The Meaning of Mariah Carey review – fascinating memoir by a misunderstood star. This is not the gossipy, celebrity reminiscence many might expect – but the chart-topping singer is captivating on race, wealth and her own ‘extraness’
On the same day more than one million COVID-related deaths were reported worldwide, a new study laid out another high cost of the virus: long lasting side effects. "Nine in ten coronavirus patients reported experiencing side-effects such as fatigue, psychological after-effects and loss of smell and taste after they recovered from the disease, according to a preliminary study by South Korea," reports Reuters. Read on to see the list of symptoms, and to ensure your health and the health of others, don't miss these Sure Signs You've Already Had Coronavirus.1 FatigueThis was the most popular side effect reported in the South Korean study, with 26.2% reporting fatigue. "Chronic fatigue syndrome may hold keys to understanding post-Covid syndrome. Some survivors of acute bouts of Covid-19 experience a range of persistent medical issues — some lasting for weeks, or even months — that include profound exhaustion, trouble thinking or remembering, muscle pain, headaches, and more," reports StatNews.2 Difficulty ConcentratingThe second most common side effect—with 24.5% reporting it—difficulty concentrating is a real issue. "Many 'long-haulers,' or COVID-19 patients who have continued showing symptoms for months after the initial infection passed, report neurological problems such as confusion and difficulty concentrating (or brain fog)," reports Marketwatch. "Indeed, the CDC recently warned that it takes longer to recover from COVID-19 than the 10- to 14-day quarantine window that has been touted throughout the pandemic. In fact, one in five young adults under 34 was not back to their usual health up to three weeks after testing positive."RELATED: COVID Mistakes You Should Never Make3 Loss of Smell"In early March, Peter Quagge began experiencing COVID-19 symptoms, such as chills and a low-grade fever. As he cut pieces of raw chicken to cook for dinner one night, he noticed he couldn't smell the meat," reports National Geographic. "'Must be really fresh,' he remembers thinking. But the next morning he couldn't smell the Dial soap in the shower or the bleach he used to clean the house. 'It sounds crazy, but I thought the bleach had gone bad,' he says. When Quagge stuck his head into the bottle and took a long whiff, the bleach burned his eyes and nose, but he couldn't smell a thing.'" Weeks later, his sense still hadn't returned.4 Loss of Taste"Since the start of the COVID-19 pandemic, it's become clear that many people with the infection lose their sense of smell and taste. And doctors are concerned that some will never get back to normal," reports WebMD. "At this point, it's hard to know how common the symptom is. First, there were anecdotal reports of COVID-19 patients who had lost their ability to smell or taste, said Dr. Nicholas Rowan, an assistant professor of otolaryngology-head and neck surgery at Johns Hopkins University in Baltimore. And then, he said, studies started to confirm 'there's a lot of truth to it.'"5 Psychological After-EffectsPsychiatrist Dr. Jonathan Rogers, Wellcome trust clinical training fellow at University College London, spoke to Technology Networks about delirium. "Delirium is when people become rapidly confused when they are medically unwell. People are disoriented, have poor attention and may even hallucinate, become paranoid and not know where they are," says Rogers. "People with delirium are more likely to die in hospital, to die in the months after leaving hospital and there is some evidence it can have a long-term effect on your cognition and memory."RELATED: I'm an Infectious Disease Doctor and Would Never Touch This6 Symptoms That Pop Up Like Whack-a-Mole"Earlier this month, the British Medical Journal hosted a webinar that focused specifically on 'long covid,'" reports the Washington Post. "Public health professor Nisreen Alwan noted that many people reported a decline in their health following their recovery, often experiencing breathlessness, muscle and body aches and spiking fevers. 'A very common feature is the relapsing, remitting nature of the illness, where you feel as though you've recovered, then it hits you back,' she said. She called the longer-range effects of the disease 'a constant cycle of disappointment.'"7 How to Stay Safe From COVID-19Do everything you can to prevent getting—and spreading—COVID-19 in the first place: Wear your face mask, get tested if you think you have coronavirus, avoid crowds (and bars, and house parties), practice social distancing, only run essential errands, wash your hands regularly, disinfect frequently touched surfaces, and to get through this pandemic at your healthiest, don't miss these 35 Places You're Most Likely to Catch COVID.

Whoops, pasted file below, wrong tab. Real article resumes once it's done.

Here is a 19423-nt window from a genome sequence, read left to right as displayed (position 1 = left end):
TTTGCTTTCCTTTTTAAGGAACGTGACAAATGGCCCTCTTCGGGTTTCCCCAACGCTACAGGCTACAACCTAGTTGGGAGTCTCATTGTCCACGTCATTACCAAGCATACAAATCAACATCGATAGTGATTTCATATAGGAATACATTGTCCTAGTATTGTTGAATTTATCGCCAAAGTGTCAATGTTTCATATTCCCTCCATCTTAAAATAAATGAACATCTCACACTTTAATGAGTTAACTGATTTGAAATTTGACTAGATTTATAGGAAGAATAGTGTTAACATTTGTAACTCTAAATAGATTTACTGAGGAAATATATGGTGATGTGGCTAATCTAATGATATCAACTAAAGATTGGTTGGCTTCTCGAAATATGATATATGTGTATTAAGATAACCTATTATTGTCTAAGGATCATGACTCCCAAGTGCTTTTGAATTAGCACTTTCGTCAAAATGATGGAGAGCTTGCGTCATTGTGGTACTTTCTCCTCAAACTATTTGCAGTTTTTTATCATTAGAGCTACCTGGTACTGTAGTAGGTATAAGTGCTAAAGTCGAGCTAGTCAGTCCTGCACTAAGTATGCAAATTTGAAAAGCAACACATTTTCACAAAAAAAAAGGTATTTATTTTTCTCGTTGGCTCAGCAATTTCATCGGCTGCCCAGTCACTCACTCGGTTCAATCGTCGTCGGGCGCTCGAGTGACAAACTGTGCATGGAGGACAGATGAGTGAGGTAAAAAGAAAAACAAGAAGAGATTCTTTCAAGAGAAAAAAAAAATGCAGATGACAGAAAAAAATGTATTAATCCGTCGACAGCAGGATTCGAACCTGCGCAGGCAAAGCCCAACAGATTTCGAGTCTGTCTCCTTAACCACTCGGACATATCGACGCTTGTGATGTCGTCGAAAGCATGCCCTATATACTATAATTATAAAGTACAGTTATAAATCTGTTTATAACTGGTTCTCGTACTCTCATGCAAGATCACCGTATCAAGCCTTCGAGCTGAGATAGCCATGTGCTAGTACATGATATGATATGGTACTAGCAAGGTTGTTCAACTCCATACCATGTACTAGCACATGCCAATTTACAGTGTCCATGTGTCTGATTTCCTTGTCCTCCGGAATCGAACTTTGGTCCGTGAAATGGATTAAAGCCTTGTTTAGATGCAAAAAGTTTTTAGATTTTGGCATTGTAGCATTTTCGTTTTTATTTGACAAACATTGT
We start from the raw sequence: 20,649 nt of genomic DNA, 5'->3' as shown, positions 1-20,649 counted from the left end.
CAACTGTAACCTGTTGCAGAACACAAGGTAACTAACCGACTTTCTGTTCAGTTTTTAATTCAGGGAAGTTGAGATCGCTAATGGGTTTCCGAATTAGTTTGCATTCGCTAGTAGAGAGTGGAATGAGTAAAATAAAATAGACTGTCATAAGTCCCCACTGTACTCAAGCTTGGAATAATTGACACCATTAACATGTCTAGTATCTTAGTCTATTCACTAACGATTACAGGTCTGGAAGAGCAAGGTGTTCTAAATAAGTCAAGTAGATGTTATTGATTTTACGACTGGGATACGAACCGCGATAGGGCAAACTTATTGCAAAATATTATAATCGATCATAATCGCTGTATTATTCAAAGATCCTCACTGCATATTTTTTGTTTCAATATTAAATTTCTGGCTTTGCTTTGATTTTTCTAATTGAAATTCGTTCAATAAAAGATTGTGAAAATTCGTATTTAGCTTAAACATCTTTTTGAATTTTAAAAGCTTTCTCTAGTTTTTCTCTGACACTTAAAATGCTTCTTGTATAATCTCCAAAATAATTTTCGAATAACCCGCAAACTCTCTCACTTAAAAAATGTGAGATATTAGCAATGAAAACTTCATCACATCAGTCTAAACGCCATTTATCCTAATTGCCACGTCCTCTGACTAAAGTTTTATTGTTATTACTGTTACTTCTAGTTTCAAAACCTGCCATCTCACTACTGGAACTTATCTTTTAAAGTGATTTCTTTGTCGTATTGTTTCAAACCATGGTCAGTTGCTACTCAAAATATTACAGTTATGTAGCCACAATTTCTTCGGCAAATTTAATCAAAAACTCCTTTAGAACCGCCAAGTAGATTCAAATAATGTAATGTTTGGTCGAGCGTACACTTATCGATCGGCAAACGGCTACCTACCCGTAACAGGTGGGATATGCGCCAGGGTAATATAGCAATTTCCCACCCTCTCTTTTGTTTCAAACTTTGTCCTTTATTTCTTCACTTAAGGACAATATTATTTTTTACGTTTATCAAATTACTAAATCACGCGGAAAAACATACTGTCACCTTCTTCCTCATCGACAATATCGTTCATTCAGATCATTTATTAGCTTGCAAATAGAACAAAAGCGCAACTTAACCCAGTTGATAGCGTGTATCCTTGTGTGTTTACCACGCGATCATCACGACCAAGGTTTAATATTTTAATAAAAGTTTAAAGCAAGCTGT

Although the 1970s were an era of political turmoil and hard economic times, there were also disco, free love, and basement hangs. When it came to food, home-cooked meals were a little weird; this was also an era of widely mass-produced snacks. Packaged snacks became a bigger part of the American household in the '70s, and there were plenty of interesting treats to choose from.From cereal to crackers to pudding, here are 25 foods from the 1970s that will remind you of simpler times.And for more, don't miss these 15 Classic American Desserts That Deserve a Comeback.1 Concentrate CerealConcentrate Cereal was branded as the cereal with the highest concentration of nutrients. It came out of the box looking like fish pellets and expanded as it soaked up the milk. Kellogg's pulled Concentrate Cereal from the shelves in the late 1970s.Still love cereal? Here are The Best Healthy Cereal Options You Can Buy.2 Danish RingsThese boxed treats were like Pop-Tarts, only round. They replaced Danish Go Rounds, which broke too easily. Sadly, these were discontinued in the 1980s.And for more nostalgic favorites, don't miss these 35 Snacks From Your Childhood You Forgot You Loved.3 KoogleWhat's better than peanut butter? A peanut butter spread that comes in a variety of flavors like chocolate, banana, and vanilla. In the 1970s, that was Koogle.RELATED: Your ultimate restaurant and supermarket survival guide is here!4 Mug-O-LunchExactly as it sounds, Mug-O-Lunch by Betty Crocker was lunch in a mug. Open the package, add hot water, and then you could feast on macaroni and cheese or noodles and gravy with beef flavoring.And for more food news, sign up for our newsletter to get daily recipes and food news in your inbox!5 Banana FlipBrands in the '70s were pretty creative. Case in point: the Banana Flip, made by a few snack cake brands like Nickles and Mickey's. A yellow banana cake was folded into a half-moon and stuffed with a cream filling (it almost looked like a cake taco). Sadly, you can no longer find Banana Flips on shelves.RELATED: Click here for all of our latest coronavirus coverage.6 Pizza SpinsAlthough Pizza Spins weren't around long—they launched in 1968 and were pulled in 1975—their legend lives on. The crispy pinwheel-shaped snack took the flavors of pizza and put it in chip form. Chips flavored with cheese, tomatoes, and "other spices" sounds delicious, so it's too bad they were gone so quickly.7 Hunt's Snack Pack Chocolate PuddingForget about pudding in a little plastic container. In the '70s, it was all about pudding in a tin can. According to this ad from the era, it made pudding a party.RELATED: This 7-day smoothie diet will help you shed those last few pounds.8 Space Food SticksIn the '70s, kids snacked like astronauts! Pillsbury's Space Food Sticks actually went into space. The chewy treats came in flavors like caramel, chocolate, and peanut butter.9 Cheese Tid BitsNabisco's Tid Bits were an orange-hued crispy cracker snack shaped like pellets. Eventually, Goldfish and Cheez-Its overtook them in popularity.RELATED: Learn how to harness the power of tea to lose weight.10 ToastettesAnother packaged breakfast treat, Toastettes were even better than Pop-Tarts—according to some fans, at least. They had a thin crust, a warm center, and a light sprinkle of sugar on top for that extra morning boost.11 Tuna TwistParents making tuna salad in the 1970s had their worlds rocked with Tuna Twist came out. The seasoning contained a blend of veggies, herbs, and spices. There were three flavors to choose from: onion, cheddar, and Italian. All you had to do was add a pack of Tuna Twist and mayo to some canned tuna for a delicious tuna sandwich.12 Pop RocksThese fizzy candies made their way to the market in 1975 and had a relatively short life before being pulled. Fortunately, they're back, and the candy is now being used in creative ways.13 Ding DongsA Ding Dong was a chocolate-covered cake filled with cream, and they were a huge hit in the '70s. They disappeared briefly but are back on shelves today.14 Nabisco Snack Mate CheeseHosting a dinner party? All you needed to get things going in the 1970s were some Ritz Crackers topped with Snack Mate cheese from a can.15 Cool WhipAn invention of the late 1960s, Cool Whip was very much part of the 1970s' gastronomic landscape. Jello salad with a Cool Whip topping, anyone?These days, we love using Cool Whip to make these Four-Ingredient Cake Cookies.16 Hubba Bubba GumHubba Bubba Gum was Wrigley Gum's first bubble gum product. When it first came out, it was in an original bubble gum flavor, but the brand has since grown to include more flavors like watermelon and cherry.17 Swanson TV DinnersIn the 1970s, a lot of homes became dual-income, which meant Mom had less time to cook. So while Swanson's TV dinners were invited in the '50s, they really hit their stride in the '70s.18 Danka Toaster SnacksAlthough Pop-Tarts clearly has the toaster pastry monopoly these days, there was a lot of variety in the '70s. Danka Toaster Snacks were another variety meant to resemble a Danish treat.19 Aspen SodaAspen was a clear, apple-flavored soda. The '70s truly were simpler times!20 Marathon BarEight delicious inches of caramel and chocolate made up the Marathon Bar, which the Mars company introduced in 1973. According to ads, it lasted a "good long time!"And if you have a sweet tooth, don't miss The Most Popular Candy Bar in Your State.21 Hamburger HelperAccording to General Mills' blog, expensive beef prices drove the creation of Hamburger Helper. It was a delicious and economical way to make the most of a pound of ground beef.22 Crazy Cow CerealThis pink cereal was coated in a drink mix, so when it mingled with the milk, it turned pink. Cereal with built-in strawberry (or chocolate) milk—genius!23 Reese's PiecesAlthough the movie E.T. made Reese's Pieces famous, they're an invention of the '70s. Fortunately, we can still snack on those orange, yellow, and brown candies whenever we want today.24 Wendy'sFamous for its square hamburger patties and irresistible chocolate Frosty, Wendy's was founded in 1969 and gained widespread popularity in the '70s. Wendy's also introduced salad bars, but those have all been phased out.25 McDonald's Happy MealMcDonald's launched its iconic Happy Meal in the late '70s. Originally, it was just a burger, small fries, a packet of cookies, and a toy. The contents have changed a bit since then, but even kids of later generations understand the happiness of a Happy Meal.And for more, check out these 108 most popular sodas ranked by how toxic they are.